Earthquake, is a sudden and violent concussion of the earth, which is generally attended with ucommon noise, both in the air and under ground; inconsequence of which, whole cities are at once levelled, as well as rocks; the course of rivers is altered; and the most dreadful devastations are thus occasioned.

There is no phenomenon in nature, more ca'culated to impress the human mind with awe, than an earthquake ; but it has not till lately been investigated with philosophical precision, and he history of these events still remains very incomplete.

Of the observations, which in-defatigable naturalists have been able to collect, the following are the principal: 1. Where there are any volcanoes or burning mountains, earthquakes may naturally be expected to occur more frequently than in other countries. 2. Earthquakes are, in general, preceded by long droughts; but they do not always happen immediately after them. 3. They are likewise frequently indicated by certain electrical appearances in the atmosphere, namely, the aurora borealis, the falling of stars, etc.

4. A short time previous to the shock., the sea swells, with a loud noise; fountains are disturbed, and become muddy ; and the irrational animals appear frightened, as if conscious of approaching calamity.

5. The air, at the time of the shock, is in general very calm and serene; but afterwards becomes dark and cloudy. 6. The concussion begins with a rumbling noise, similar to thatof carriages : a rushing sound resembling the wind is sometimes heard ; at others, explosions not unlike the tiring of cannon ; and the ground is agitated in different directions. A single shock seldom exceeds a minute in its duration ; but frequent concussions succeed each other, at short intervals, for a considerable length of time. 7. During the shock, chasms are made in mad earth, whence flames, but oftcner vast quantities of water, are discharged. Flames and smoke are also emitted from spots of ground where no chasms are perceptible; and though the abysses formed in the earth are in general not extensive, yet in violent earthquakes they are frequently so large as to bury whole cities. 8. The water of the ocean is, on such occasions, affected perhaps still move than the land ; the sea now rising to a prodigious height, now divided to a considerable depth, and emitting great quantities of air, flames, and smoke. Similar agitations occur in the waters of ponds, lakes, and even rivers.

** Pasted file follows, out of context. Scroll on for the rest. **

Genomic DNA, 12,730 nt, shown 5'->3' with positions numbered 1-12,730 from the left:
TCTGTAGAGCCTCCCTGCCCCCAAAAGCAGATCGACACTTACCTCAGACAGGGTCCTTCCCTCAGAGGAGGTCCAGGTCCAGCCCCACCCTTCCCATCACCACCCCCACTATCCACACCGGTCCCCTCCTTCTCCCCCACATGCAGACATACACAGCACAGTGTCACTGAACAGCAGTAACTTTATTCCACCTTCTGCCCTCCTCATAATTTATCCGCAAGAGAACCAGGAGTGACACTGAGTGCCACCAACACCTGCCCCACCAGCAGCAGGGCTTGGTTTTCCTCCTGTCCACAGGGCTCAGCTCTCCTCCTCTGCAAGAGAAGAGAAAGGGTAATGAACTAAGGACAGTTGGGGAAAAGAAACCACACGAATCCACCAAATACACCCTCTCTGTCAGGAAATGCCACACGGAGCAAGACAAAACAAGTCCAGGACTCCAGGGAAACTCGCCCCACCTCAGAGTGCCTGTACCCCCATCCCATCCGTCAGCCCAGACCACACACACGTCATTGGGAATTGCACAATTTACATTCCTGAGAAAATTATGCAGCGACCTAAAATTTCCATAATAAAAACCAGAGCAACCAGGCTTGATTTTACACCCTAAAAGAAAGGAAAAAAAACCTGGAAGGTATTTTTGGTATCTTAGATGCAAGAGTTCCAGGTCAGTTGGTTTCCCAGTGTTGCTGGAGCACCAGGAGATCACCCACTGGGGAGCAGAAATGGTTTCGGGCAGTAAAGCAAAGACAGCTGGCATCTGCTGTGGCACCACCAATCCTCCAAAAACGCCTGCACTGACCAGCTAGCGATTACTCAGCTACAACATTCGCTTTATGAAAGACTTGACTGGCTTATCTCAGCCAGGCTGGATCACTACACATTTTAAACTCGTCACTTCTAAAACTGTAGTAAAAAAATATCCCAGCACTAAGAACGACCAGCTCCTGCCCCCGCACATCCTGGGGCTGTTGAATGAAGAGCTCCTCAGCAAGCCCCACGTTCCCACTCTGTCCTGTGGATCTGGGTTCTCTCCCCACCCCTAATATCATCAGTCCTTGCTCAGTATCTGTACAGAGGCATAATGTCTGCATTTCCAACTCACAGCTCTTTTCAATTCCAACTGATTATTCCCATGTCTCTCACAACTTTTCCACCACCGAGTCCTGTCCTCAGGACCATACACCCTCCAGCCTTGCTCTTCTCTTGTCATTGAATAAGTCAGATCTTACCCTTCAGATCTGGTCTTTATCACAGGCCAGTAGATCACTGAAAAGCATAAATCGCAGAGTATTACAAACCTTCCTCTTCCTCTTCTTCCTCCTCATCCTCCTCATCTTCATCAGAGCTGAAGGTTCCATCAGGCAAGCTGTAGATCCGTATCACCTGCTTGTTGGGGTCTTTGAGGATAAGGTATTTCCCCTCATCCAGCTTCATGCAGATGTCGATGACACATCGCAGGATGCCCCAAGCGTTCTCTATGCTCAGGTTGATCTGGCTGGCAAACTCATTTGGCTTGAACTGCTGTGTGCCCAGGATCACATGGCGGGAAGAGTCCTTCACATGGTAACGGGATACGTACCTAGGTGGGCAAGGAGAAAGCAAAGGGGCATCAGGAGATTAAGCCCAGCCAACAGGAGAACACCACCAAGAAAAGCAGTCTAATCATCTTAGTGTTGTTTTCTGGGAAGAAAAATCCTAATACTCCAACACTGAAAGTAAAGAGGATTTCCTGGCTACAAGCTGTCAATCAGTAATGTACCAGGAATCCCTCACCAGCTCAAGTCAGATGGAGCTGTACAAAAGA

Lastly, the effects of earthquakes are not confined to one particular district or country, and frequently extend to very distant regions; though there is no instance of the whole globe having been convulsed it the same time.

The cause of earthquakes, or the theory of this tremendous phenomenon, is but imperfectly under-stood. It is, however, certain, that they arise from the confinement of air within the bowels of the earth, where it is generated by sulphureous vapeurs acting on different metallic ores, the principal and most copious of which appears to be iron. In confirmation of this theory, we shall only observe, that that artificial earthquakes may be easily-produced, by burying equal quantities of iron-filings and sulphur, mixed in a moist state, and confined in a vessel, so as to exclude the access of external air, and prevent the escape of the inflammable gas thus generated. In a few days (and, if large quantities be employed, in a few hours) this composition grows remarkably hot, and will explode with a violence and impetuosity resembling the natural phenomenon: - but we do not advise our junior readers to attempt such dangerous experiments. As it would be deviating from our plan to enter into farther particulars, Ave can only refer the inquisitive to the 73d vol. of the "Philosophical Transactions" of the Royal Society for 1733, where they will find an ample account of the latest and most awful earthquake that has happened in Europe, within the memory of man.